Okay, so the title is misleading and pinched from Richard Napier’s recent series on his On Demand Education blog. However, finding an ‘Eliza’ business service ‘game’ in Siebel Tools did make me chuckle and I thought I’d share, along with a little community challenge.
Check out this site for some background and source code.
What you may not know is that there is a rudimentary implementation of Eliza built into Siebel!
When I say “rudimentary”, I really mean it – the Business Service method simply does some string concatenation. It’s a useful demonstration of how to use and call a Business Service but doesn’t go far in implementing the ‘natural language interpreter’ that Eliza was geared up to become.
So the challenge is:
- Can you think of some useful real world use cases for an ‘Eliza’ like solution in Siebel? How about a self diagnostic portal in eClinical?
It’s good to know that the busy developers over at Oracle still have a sense of humour – I wonder what would happen if I raised a Service Request complaining about the lack of functionality in the ‘Eliza’ business service? Would they see the funny side? 😉
I really enjoy writing code and customising Siebel to do neat things. I do it for a living but I also mess around with stuff in my own time – much to the disgust of my wife and daughter! 🙂
For me, it’s a bit of fun and I get a sense of satisfaction that others might benefit from my work and use my stuff to help themselves solve some problem or other.
Having spent quite a lot of my own time developing a connector for the dotMailer email service, I got to thinking: is there a demand for commoditised Siebel coding products? If we created the Siebel Marketplace ™ or the Siebel Store ™, we could buy and sell neat customisations, clever Business Services and all sorts of functionality to expand the Siebel platform. You could offer your wares for free or charge a fee. The developer community would own it and the whole Siebel community would benefit from it. Everyone’s a winner.
Based on the discussions that have been going on within the community, questioning the life span and relevance of Siebel in today’s tough market, I’m not so sure it would work:
- Is Siebel, as a platform, so mature that there’s little left to build – apart from writing Angry Birds in eScript, of course
- Is there really enough demand for Siebel solutions?
- Is there a will in the community to share knowledge and skill or save it for that killer contract that may be hiding around the corner?
- Is there enough skill out there to produce truly elegant and re-usable solutions that people would be willing to buy?
It works for AppExchange, the SalesForce.com marketplace, so why not for Siebel?
I’d love to hear your thoughts on this, so please use the voting buttons on the survey below and let me know!
Now, I know it’s been a very quiet quarter for posts on the old blog. It’s been a funny old year and I haven’t been able to find the time or inspiration to post much. I apologise and hope that next year will bring many more informative posts for your viewing pleasure.
As it is, Ollerenshaw IT are shutting down for the festive season, which means all I have left to post this year is:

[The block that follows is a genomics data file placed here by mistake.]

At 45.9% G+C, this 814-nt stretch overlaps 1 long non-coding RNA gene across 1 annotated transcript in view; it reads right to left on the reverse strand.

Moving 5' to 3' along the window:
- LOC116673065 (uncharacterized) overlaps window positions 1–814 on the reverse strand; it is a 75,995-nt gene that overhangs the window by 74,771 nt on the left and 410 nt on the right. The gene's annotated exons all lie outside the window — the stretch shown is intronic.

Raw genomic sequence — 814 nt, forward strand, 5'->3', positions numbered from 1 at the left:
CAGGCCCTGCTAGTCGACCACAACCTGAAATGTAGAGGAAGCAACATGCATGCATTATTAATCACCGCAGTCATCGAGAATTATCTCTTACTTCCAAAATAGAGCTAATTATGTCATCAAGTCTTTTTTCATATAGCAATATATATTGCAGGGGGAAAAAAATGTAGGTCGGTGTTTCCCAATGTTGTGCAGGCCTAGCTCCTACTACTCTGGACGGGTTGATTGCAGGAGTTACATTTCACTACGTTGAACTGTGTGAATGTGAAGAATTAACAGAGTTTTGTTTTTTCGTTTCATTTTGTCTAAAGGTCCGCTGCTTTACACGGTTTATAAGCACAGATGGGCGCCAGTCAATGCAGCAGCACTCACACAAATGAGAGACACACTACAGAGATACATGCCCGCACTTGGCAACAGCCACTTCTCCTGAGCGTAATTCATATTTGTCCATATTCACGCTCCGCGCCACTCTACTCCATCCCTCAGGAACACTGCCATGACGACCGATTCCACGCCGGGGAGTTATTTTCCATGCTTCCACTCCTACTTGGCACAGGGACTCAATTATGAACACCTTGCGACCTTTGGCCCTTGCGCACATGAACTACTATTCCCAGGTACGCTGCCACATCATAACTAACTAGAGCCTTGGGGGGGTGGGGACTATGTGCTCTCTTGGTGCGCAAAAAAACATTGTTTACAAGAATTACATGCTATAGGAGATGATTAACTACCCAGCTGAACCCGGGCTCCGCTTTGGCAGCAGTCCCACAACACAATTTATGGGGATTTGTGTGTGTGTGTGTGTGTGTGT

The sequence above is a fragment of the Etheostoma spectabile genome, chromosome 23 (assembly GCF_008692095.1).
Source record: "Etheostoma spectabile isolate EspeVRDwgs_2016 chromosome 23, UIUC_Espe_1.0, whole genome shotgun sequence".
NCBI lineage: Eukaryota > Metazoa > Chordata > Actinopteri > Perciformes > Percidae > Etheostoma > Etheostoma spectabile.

All the very best to you all over the festive period and I look forward to adding further to the blog in 2013.
With kindest regards,
After moving off a customer engagement, some of the guys there made me a brilliant leaving card – it says it all, really! How did they know of my feelings for Siebel Workflow?!
For those not in the know, check out ‘Borderlands‘ for the Xbox 360.
Sometimes I come across something in Siebel that just blows my mind: often it’s some awesome, supercool functionality. But sometimes, just sometimes, it’s something so mind bogglingly stupid that I have to look again, just to make sure I read it right!
Today, I found out that the vanilla ‘Age’ field, on the Contact BC, uses the following calculated expression:
Now, this isn’t even worthy of my Code Challenge! Since when was there ever exactly 365 days in a year? How could one of the worlds largest technology organisations consider this to be a good solution to a simple requirement? What’s best is the response to the bug report that this calculation doesn’t consider leap years and so would actually return the wrong result:
The Age Calculated Field is Not Working with Standard (or Vanilla) Configuration. [ID 1385094.1]
The scenario mentioned here is expected (as per the vanilla logic used)… This formula does not take into account “Leap Year” in the calculation.. As a workaround, create a custom calculated field with custom logic (examples are available with google searches) that will calculate the age of the person considering the leap year…
I’ve highlighted my favourite words: as one of my colleagues so eloquently put it: “WTF?”
We especially liked how “Leap Year” was in quotes as if to say it’s kind of a mythical thing that you can choose to believe in – or not. If nothing else, this did make us chuckle!
A kindly Siebelite, named JDijkhuis, has done the honors of posting a solution on the IT Toolbox site, that we have tested successfully. Beware, though, as I’m not sure about the performance impact if this were exposed through a list applet. I’ll let you follow the link to the kindly gent’s web site so as to give full credit for the solution.
The mind truly boggles! 🙂